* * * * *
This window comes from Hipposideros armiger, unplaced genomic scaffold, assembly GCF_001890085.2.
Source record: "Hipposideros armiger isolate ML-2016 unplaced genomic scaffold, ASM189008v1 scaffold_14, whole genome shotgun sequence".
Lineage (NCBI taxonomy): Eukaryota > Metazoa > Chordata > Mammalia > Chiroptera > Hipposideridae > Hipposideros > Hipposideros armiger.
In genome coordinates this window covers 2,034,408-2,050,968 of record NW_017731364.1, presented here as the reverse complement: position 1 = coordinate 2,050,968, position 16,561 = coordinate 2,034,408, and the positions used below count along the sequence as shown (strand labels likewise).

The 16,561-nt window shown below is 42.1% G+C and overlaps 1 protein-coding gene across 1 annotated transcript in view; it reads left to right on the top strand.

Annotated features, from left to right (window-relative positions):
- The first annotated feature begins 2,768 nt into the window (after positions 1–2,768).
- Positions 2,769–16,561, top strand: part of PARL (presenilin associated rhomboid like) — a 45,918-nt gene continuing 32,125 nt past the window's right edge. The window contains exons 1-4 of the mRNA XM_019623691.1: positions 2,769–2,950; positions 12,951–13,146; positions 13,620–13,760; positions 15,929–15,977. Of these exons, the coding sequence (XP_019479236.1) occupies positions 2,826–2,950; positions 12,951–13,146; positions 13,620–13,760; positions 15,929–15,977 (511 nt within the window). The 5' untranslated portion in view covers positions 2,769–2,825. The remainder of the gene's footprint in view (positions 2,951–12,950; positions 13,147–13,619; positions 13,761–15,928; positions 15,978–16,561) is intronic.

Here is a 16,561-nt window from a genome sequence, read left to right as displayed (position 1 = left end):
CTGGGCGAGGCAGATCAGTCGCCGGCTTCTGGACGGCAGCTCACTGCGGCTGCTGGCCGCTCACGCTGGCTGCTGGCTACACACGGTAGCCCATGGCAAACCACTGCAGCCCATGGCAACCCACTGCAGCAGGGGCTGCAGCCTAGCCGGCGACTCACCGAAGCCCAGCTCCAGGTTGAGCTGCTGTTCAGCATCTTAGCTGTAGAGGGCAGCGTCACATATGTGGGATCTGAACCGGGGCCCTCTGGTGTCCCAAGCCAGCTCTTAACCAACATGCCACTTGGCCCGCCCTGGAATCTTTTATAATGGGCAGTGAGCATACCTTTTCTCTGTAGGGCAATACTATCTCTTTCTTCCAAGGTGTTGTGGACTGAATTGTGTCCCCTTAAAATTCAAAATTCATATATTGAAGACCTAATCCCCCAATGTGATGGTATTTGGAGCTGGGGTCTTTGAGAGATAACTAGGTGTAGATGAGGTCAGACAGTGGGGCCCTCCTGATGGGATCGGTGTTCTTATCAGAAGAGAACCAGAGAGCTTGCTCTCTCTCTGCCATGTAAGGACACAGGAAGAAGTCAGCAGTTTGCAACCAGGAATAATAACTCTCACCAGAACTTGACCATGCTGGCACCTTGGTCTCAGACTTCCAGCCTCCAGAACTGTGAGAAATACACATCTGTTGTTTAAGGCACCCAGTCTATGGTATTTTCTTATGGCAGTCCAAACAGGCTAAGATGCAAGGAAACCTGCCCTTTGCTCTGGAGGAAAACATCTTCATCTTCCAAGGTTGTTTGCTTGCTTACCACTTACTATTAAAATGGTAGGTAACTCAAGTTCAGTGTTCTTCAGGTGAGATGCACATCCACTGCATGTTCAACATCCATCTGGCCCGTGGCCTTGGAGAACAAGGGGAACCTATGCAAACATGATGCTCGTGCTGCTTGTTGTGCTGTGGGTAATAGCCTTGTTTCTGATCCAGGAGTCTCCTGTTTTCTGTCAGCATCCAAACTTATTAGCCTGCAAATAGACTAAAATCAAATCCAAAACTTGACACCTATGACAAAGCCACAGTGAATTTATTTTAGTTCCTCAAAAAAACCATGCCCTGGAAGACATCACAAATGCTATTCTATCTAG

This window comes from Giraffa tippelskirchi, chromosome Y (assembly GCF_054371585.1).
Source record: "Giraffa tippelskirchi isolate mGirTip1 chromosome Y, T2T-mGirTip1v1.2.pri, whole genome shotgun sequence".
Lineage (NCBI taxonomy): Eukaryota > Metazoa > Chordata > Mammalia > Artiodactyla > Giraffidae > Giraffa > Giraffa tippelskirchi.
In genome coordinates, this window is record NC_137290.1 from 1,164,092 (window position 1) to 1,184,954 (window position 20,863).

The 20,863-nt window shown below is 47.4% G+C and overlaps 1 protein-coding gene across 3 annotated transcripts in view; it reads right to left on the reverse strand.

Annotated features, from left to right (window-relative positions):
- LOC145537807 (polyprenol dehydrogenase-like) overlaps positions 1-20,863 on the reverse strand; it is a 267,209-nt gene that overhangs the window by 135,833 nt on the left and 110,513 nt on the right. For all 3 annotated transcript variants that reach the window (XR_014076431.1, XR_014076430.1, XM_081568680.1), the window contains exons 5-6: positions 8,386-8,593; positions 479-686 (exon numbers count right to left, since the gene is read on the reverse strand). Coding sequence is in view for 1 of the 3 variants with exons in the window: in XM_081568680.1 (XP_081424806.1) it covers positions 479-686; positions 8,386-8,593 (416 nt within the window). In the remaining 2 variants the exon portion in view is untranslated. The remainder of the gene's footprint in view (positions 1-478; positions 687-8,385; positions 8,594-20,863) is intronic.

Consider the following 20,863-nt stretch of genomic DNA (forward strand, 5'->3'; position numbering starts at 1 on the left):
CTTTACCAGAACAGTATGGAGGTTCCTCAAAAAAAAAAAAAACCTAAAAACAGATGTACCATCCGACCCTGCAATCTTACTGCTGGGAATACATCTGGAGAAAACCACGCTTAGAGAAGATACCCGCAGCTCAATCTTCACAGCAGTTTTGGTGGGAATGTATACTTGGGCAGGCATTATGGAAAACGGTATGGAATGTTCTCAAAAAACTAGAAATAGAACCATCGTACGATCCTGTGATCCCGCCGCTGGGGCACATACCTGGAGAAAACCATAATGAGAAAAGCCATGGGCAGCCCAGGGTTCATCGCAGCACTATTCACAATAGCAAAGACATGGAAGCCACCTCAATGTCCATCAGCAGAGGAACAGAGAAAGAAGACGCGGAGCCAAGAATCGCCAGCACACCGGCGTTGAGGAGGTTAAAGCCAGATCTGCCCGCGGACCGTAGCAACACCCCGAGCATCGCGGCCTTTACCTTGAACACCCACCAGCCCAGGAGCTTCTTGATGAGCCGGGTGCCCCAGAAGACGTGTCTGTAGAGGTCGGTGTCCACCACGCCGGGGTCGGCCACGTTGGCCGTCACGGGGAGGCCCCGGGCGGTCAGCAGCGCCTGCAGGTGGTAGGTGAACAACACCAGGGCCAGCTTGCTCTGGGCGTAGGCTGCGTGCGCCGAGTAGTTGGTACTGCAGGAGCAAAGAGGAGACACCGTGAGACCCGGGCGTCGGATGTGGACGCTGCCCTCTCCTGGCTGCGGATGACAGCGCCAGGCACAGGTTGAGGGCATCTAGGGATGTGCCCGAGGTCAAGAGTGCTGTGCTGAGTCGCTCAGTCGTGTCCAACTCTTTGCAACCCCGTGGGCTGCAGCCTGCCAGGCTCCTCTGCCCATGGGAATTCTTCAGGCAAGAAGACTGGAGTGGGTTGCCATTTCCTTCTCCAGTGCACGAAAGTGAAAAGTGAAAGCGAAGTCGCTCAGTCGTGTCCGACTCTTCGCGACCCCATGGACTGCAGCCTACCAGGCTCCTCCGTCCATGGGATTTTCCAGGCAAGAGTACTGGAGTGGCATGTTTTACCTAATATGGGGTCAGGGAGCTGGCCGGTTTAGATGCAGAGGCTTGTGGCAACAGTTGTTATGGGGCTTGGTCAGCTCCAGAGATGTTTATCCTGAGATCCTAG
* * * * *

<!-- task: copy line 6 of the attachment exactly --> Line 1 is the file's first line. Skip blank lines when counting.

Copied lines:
Annotated features, from left to right (window-relative positions):